President Trump: I’m on vacation, and I’ve just been handed advice by health officials that on paper looks excellent. But in real time, it’s not working. Just last week I read a report that in the next 10 years our nation is on a collision course to lose over 500,000 Americans to an accidental overdose of opioids.
Ritchie Farrell: Look at this way, Mr. President. During the Vietnam War, we lost 59,200 young Americans in a jungle over 20 years. But if we don’t do something drastic and the current forecast remain constant, we will lose a Vietnam War every 12 months for 10 years.
President Trump: How are we going to stop this from happening.
Ritchie Farrell: We have to hit it hard. We have to hit it from every angle imaginary. We have to treat the opioid epidemic like it is a war. We need a general who understands the battle and is not afraid to ruffle political feathers.
The heroin epidemic has become a multimillion dollar business. Private equity firms like New York’s Deerfield Management are throwing money into recovery centers. They invested $231.5 million into Recovery Centers of America, and RCA is charging $1,000 per day for a bed. We have to find a way to charge $200 per day and still allow investors to profit.
Just look at the past eight months in Florida. The Palm Beach County Sober Home Task Force has arrested and charged 28 owners and operators of drug treatment centers and sober homes with buying and selling insured addicts.
Big Pharma is raking in billions and using the same tactics as the tobacco industry used to market cigarettes in the ’50s. Back then there were ads and television commercials with doctors saying, “Physicians prefer Camels.”
Today, Oxycontin ads in medical journals say, “Opioids are good for treating pain. They don’t have addictive potential.” Ten years from now, with upward of 500,000 projected dead, we’re going to look back and say, “What, were we insane?”
President Trump: Where do I start?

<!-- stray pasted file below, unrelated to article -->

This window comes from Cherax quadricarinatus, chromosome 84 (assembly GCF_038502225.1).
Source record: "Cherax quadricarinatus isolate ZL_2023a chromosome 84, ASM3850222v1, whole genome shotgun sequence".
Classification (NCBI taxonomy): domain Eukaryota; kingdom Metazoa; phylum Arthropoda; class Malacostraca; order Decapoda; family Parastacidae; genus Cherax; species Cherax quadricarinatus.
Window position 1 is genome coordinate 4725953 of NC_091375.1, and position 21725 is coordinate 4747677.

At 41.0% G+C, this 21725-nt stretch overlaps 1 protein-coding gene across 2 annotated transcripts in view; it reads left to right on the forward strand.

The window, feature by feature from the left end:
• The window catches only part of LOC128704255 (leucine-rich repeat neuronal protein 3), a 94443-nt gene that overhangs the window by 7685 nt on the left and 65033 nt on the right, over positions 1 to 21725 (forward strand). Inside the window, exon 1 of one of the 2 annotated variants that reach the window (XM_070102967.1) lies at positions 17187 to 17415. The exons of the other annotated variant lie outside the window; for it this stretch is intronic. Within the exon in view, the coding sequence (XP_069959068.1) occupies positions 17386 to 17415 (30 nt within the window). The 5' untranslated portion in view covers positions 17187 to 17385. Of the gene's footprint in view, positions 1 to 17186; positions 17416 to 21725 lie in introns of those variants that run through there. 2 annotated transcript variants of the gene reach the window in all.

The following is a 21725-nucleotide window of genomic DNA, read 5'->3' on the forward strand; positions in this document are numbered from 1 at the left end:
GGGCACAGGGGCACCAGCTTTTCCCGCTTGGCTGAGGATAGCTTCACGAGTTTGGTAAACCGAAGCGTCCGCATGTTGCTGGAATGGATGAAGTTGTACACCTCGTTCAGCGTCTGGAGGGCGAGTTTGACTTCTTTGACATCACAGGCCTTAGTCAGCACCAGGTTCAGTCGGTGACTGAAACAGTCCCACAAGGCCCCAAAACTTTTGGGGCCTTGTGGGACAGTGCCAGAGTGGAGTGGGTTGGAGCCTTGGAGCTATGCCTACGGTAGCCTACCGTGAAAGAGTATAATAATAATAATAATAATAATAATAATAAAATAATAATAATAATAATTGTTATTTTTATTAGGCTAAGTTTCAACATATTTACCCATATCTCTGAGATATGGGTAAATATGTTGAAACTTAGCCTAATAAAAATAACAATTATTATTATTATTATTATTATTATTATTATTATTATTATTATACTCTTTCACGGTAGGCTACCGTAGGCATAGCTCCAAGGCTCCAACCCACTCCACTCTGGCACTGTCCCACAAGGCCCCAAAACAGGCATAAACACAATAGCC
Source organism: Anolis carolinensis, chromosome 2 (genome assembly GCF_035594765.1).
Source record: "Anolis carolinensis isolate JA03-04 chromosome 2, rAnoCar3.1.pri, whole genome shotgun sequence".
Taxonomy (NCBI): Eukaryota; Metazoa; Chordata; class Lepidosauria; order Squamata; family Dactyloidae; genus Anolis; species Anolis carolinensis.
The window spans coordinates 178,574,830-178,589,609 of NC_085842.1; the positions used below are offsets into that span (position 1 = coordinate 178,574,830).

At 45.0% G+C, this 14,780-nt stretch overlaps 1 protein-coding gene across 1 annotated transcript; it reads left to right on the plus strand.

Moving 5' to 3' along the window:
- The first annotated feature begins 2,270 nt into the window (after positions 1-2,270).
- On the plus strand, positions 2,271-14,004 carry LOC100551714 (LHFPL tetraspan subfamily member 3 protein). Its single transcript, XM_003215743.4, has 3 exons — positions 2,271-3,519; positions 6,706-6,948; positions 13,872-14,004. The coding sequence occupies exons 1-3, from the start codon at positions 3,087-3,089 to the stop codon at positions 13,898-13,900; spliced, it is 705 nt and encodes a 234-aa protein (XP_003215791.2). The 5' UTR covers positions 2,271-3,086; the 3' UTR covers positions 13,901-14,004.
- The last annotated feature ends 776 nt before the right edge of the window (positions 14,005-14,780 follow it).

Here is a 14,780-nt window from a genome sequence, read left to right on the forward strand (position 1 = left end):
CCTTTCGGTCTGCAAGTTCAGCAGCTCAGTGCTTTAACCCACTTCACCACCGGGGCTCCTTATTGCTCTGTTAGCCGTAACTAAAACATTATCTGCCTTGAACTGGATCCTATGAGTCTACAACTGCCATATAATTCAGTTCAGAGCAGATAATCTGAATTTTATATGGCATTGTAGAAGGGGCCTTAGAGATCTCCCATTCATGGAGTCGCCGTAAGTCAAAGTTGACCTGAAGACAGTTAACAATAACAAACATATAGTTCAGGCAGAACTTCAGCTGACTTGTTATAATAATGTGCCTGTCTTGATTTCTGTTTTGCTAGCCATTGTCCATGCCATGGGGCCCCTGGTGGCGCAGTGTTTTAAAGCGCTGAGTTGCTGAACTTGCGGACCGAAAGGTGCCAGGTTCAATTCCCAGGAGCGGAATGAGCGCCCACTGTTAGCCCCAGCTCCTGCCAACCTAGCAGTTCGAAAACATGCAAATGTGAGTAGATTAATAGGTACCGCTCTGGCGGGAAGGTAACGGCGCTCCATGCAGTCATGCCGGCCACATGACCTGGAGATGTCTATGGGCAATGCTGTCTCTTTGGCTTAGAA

Ritchie Farrell: Mr. President, we have to start with the American people. We have to shatter the stigma of opioid addiction. It took 30 years to get here; we are not going to turn it around in one or two.
Unfortunately, it will require a massive public investment to meet the big health care and socioeconomic needs facing millions of American addicts. We don’t even have up-to-date figures to measure the social and economic burden of the heroin epidemic on Americans. In fact, we have to go back to 2013 ― four years ago, it cost the American taxpayers almost $80 billion.
As you know, Congress has added some spending to addiction care (including $1 billion over two years in the 21st Century Cures Act), but it’s nowhere near the tens of billions needed every year to fully confront the crisis.
We are looking down the barrel of the worst health crisis in America’s history. Right at this moment, accidental overdose of opioids is the leading cause of death of Americans under 50. We are a nation of 300 million people ― $1 billion will not even scratch the surface.
Mr. President, you are a successful business man. You understand “rate of return.” We need to go big. An investment of tens of billions could save hundreds of billions in the long run by preventing even more in costs.
President Trump: How am I going to raise taxes for opioid abuse when I have people like Missouri state Sen. Rob Schaaf, who said when people die of overdoses, that “just removes them from the gene pool.” And then I have Sheriff Richard Jones from Butler County, Ohio, who refuses to allow his deputies to carry Narcan?
Ritchie Farrell: Mr. President, that is an easy answer. Right now, this heroin epidemic is causing public safety issues in towns and cities across America. We have young children playing and swimming in public parks scattered with hypodermic needles with deadly traces of fentanyl and carfentanil.